What Sallamah Didn’t Know
By Murray Bourne, 10 Jan 2008
Paperback, by Sharon Ismail, illustrated by Khairudin Saharom
Sharon Ismail always seems very comfortable with people - not only with Chinese, Malays and Indians but also yours truly, an ang mo (slang term for Caucasian). She is multi-cultural and multi-lingual in a way that somehow encapsulates Singapore for me.
Now that I have read her book, What Sallamah Didn’t Know, I have a much better understanding of how Sharon manages to reach out to so many people.
This delightful short paperback tells the story of Sharon’s mother - Sallamah - who was given up for adoption by her Chinese parents when she was a baby, "because she was a girl".
The adoptive family was an interesting cultural mix (Indian father and Malay mother) and Sallamah was brought up as a Malay.
The story is ably illustrated by Khairudin Saharom in a style that appropriately captures kampung life. My favourite illustration is the use of footwear as a metaphor for the members of Sallamah’s family (Mak and Bak the parents and their 6 children, 4 of whom were adopted).
After releasing What Sallamah Didn’t Know, Sharon received some feedback and it left her wondering about the following questions.
"Would parents and children who haven’t had first-hand encounters with adoption be able to appreciate What Sallamah Didn’t Know?"
I have not had first-hand experience with adoption, but I certainly appreciated the book on several levels:
- I’m blown away by families who could give up their children for adoption purely based on the gender of the child.
- The story contains so many wonderful Singaporean elements - all ethnic groups get a mention in some way, and the 4 official languages (English, Mandarin, Malay and Tamil) are also involved. (Or maybe the Indian father did not speak Tamil - no matter, he no doubt spoke it a bit.) Kampungs (traditional villages), education (critical for Singapore’s success), NRICs (the national identity card), durians & mangosteens (local fruits) and cars (a national passion) also get a mention.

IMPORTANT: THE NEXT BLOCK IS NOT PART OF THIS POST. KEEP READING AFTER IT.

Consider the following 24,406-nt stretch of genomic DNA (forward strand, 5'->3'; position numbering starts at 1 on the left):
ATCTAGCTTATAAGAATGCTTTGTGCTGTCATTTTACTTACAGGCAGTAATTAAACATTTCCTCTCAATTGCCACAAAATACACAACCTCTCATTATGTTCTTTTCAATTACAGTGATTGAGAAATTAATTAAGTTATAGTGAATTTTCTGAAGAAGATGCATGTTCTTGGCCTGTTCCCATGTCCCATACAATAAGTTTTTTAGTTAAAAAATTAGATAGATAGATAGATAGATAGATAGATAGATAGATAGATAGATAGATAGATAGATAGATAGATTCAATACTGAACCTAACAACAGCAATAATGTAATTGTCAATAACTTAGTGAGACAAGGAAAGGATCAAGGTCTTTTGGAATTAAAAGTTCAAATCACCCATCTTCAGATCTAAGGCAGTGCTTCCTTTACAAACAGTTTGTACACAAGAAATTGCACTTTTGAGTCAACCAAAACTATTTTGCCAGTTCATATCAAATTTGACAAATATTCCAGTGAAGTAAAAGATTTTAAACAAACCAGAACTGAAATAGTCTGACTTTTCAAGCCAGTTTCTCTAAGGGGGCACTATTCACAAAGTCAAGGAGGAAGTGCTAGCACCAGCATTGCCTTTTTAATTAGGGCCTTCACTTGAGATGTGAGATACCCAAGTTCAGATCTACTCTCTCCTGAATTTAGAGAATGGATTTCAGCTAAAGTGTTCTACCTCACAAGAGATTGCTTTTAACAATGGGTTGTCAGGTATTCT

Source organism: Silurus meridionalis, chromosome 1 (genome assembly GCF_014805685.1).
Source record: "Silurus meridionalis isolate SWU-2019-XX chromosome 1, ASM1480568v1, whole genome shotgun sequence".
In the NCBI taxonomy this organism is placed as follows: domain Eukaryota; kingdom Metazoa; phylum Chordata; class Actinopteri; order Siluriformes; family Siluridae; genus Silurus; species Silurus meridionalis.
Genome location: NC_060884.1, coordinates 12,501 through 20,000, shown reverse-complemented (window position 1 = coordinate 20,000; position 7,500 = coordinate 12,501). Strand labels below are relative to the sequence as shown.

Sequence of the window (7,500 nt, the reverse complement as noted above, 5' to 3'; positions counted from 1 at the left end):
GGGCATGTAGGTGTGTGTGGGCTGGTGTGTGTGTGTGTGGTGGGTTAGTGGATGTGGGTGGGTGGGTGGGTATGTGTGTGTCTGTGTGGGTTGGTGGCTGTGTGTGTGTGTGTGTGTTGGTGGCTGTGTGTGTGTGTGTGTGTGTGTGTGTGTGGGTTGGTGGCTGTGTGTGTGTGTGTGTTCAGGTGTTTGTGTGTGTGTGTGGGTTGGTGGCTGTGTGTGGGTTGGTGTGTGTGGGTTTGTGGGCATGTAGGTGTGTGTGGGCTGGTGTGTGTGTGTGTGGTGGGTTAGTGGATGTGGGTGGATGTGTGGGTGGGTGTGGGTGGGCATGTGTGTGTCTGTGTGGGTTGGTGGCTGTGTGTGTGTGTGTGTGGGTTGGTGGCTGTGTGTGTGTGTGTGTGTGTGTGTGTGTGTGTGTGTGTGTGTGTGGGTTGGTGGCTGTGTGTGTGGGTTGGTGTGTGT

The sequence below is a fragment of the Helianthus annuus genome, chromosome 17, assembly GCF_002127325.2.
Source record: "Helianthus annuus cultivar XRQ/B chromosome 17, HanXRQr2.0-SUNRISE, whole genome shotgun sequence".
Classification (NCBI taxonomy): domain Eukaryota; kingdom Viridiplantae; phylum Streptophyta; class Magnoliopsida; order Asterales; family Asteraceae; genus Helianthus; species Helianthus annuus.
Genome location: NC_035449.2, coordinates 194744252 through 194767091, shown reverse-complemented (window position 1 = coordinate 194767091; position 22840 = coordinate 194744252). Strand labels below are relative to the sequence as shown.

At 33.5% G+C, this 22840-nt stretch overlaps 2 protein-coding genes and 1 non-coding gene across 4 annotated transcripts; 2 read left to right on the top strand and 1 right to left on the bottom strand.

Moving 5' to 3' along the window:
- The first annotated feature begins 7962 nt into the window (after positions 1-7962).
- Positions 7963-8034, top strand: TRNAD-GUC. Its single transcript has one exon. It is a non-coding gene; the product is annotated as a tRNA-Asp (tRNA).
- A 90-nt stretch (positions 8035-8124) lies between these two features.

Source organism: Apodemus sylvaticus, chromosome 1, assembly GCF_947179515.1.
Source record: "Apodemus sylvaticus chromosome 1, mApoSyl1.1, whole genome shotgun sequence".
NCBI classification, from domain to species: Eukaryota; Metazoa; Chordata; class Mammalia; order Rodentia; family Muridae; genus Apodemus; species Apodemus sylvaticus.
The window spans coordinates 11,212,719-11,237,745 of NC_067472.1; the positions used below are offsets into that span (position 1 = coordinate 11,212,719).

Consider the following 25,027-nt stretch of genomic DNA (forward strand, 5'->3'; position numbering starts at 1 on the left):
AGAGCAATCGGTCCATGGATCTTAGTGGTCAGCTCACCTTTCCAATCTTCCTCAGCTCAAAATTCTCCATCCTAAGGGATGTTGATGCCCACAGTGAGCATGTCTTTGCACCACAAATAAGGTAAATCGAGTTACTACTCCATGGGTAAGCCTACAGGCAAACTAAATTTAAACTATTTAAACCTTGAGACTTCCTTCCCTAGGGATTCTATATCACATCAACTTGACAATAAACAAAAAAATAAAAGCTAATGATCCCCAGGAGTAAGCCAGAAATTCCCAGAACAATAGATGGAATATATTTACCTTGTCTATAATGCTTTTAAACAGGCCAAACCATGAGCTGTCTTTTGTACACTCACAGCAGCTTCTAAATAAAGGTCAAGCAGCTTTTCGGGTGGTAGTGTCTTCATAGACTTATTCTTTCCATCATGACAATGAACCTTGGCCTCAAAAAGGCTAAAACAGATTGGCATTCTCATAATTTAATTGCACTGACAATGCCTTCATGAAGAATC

- The story is told well. It has that quality of a children’s book that can also be appreciated by adults.
- The Author’s Note at the end reveals a poignant parallel with the main story. I found this to be quite powerful.
- Knowing the author and understanding more of her background was very enjoyable.
My daughter and (Japanese) wife both enjoyed the story as well. Finding cultural identity was a theme that particularly resonated with my daughter.
"Were the (emotional) layers expressed in the writing too difficult for these readers?"
I don’t believe so. The story had an emotional depth that can be appreciated at many levels and by different ages.
"Are the writing and illustrations too depressing?"
Not at all. Any story has to have elements of conflict, identity crisis or discovery. This story has them all. Being able to share Sallamah’s delight at the way she is treated by her peers, despite her fears after she found out her real background, provided an uplifting finale.
I enjoyed What Sallamah Didn’t Know and strongly recommend it to anyone who would like to find out that Singapore is more than Orchard Road.
Personal note: Congratulations on giving birth to a delightful book and a delightful baby within a few months of each other, Sharon!
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